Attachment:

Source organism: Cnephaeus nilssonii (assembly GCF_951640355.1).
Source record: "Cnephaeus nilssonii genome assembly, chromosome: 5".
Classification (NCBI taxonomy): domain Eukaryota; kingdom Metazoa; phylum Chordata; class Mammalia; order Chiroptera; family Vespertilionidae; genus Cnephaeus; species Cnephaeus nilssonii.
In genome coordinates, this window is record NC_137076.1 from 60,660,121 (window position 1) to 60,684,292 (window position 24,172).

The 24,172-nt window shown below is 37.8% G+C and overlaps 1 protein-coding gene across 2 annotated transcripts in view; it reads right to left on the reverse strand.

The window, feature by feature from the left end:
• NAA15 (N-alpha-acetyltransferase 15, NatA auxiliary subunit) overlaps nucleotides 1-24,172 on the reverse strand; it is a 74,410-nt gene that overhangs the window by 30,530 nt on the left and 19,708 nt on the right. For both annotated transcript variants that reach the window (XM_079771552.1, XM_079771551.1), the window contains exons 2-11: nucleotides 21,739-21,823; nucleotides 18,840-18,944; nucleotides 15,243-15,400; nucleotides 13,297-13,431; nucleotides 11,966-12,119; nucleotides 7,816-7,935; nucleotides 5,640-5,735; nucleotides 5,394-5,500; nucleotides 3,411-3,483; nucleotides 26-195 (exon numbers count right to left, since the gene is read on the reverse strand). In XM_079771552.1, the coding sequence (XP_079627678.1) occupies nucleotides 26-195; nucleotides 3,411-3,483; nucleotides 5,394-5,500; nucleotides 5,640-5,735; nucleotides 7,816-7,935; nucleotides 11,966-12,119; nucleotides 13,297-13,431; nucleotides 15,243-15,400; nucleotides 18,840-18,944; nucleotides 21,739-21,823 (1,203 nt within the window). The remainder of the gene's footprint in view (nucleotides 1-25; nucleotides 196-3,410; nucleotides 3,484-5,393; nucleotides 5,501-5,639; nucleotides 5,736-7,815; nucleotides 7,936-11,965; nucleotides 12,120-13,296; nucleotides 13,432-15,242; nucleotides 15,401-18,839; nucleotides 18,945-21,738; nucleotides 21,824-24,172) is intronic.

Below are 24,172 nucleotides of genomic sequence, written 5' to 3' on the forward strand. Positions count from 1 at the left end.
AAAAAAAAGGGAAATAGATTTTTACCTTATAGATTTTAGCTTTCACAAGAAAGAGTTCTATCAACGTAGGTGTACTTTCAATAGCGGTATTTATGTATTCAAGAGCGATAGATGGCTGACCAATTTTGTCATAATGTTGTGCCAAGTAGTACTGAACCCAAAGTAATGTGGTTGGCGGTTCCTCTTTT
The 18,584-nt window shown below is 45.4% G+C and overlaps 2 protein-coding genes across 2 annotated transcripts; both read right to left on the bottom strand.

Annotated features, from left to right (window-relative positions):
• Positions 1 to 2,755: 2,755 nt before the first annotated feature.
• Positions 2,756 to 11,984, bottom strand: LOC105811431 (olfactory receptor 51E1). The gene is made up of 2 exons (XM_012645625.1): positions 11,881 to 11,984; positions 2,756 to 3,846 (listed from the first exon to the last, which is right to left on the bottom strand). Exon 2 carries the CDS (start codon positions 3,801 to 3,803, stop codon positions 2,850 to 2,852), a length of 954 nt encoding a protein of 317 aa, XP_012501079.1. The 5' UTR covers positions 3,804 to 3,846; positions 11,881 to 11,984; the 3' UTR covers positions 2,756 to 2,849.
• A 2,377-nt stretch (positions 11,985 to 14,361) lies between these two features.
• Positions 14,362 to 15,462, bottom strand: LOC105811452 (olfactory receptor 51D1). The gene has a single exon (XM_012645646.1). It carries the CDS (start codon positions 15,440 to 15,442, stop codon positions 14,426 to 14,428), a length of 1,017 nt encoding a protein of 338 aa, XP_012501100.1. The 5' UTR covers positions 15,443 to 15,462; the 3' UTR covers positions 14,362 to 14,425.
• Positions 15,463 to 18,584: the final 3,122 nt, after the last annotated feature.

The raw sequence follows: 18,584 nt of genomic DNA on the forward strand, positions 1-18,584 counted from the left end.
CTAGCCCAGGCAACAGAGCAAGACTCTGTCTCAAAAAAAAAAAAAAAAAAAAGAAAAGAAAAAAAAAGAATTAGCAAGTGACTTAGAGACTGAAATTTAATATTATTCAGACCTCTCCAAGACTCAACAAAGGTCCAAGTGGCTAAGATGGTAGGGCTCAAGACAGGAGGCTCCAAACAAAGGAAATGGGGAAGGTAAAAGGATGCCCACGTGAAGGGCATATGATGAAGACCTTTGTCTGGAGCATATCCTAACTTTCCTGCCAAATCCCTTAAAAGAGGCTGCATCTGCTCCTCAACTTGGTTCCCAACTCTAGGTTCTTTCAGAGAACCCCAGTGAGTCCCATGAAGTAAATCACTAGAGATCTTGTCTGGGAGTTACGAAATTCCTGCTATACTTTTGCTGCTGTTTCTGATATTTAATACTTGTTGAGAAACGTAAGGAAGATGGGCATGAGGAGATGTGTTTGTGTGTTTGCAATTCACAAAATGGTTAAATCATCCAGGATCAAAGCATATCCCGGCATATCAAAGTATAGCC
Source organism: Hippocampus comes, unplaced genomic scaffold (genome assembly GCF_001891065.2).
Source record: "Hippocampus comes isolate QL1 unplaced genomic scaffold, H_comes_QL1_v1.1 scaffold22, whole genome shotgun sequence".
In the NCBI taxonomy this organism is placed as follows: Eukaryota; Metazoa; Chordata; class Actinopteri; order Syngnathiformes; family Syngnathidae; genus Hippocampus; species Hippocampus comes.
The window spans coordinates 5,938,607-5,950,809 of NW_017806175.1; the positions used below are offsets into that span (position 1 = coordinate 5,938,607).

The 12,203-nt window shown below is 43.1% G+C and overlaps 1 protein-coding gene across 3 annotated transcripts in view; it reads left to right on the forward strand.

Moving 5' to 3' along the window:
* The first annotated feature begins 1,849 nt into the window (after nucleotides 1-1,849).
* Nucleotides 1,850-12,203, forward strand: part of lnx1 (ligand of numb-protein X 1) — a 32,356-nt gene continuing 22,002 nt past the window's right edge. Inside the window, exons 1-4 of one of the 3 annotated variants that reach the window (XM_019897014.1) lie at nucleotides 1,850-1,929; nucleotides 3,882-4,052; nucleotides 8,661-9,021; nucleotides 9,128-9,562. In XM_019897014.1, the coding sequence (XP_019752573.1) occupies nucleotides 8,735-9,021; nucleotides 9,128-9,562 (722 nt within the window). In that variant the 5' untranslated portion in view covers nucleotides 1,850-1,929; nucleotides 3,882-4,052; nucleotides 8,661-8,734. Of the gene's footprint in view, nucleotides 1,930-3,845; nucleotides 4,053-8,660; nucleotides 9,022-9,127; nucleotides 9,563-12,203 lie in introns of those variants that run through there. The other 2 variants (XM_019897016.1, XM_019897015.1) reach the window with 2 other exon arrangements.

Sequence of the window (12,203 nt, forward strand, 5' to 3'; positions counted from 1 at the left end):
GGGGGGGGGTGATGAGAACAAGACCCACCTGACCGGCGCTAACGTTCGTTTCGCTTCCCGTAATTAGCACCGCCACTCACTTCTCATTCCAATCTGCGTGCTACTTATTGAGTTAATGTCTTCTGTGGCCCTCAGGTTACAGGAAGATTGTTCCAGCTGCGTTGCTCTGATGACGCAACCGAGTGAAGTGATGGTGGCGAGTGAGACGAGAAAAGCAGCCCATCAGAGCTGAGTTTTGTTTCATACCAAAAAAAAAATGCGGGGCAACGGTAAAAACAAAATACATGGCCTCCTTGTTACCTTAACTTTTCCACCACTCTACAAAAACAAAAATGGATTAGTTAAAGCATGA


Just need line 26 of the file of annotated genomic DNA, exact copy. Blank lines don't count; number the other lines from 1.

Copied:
* Nucleotides 1,850-12,203, forward strand: part of lnx1 (ligand of numb-protein X 1) — a 32,356-nt gene continuing 22,002 nt past the window's right edge. Inside the window, exons 1-4 of one of the 3 annotated variants that reach the window (XM_019897014.1) lie at nucleotides 1,850-1,929; nucleotides 3,882-4,052; nucleotides 8,661-9,021; nucleotides 9,128-9,562. In XM_019897014.1, the coding sequence (XP_019752573.1) occupies nucleotides 8,735-9,021; nucleotides 9,128-9,562 (722 nt within the window). In that variant the 5' untranslated portion in view covers nucleotides 1,850-1,929; nucleotides 3,882-4,052; nucleotides 8,661-8,734. Of the gene's footprint in view, nucleotides 1,930-3,845; nucleotides 4,053-8,660; nucleotides 9,022-9,127; nucleotides 9,563-12,203 lie in introns of those variants that run through there. The other 2 variants (XM_019897016.1, XM_019897015.1) reach the window with 2 other exon arrangements.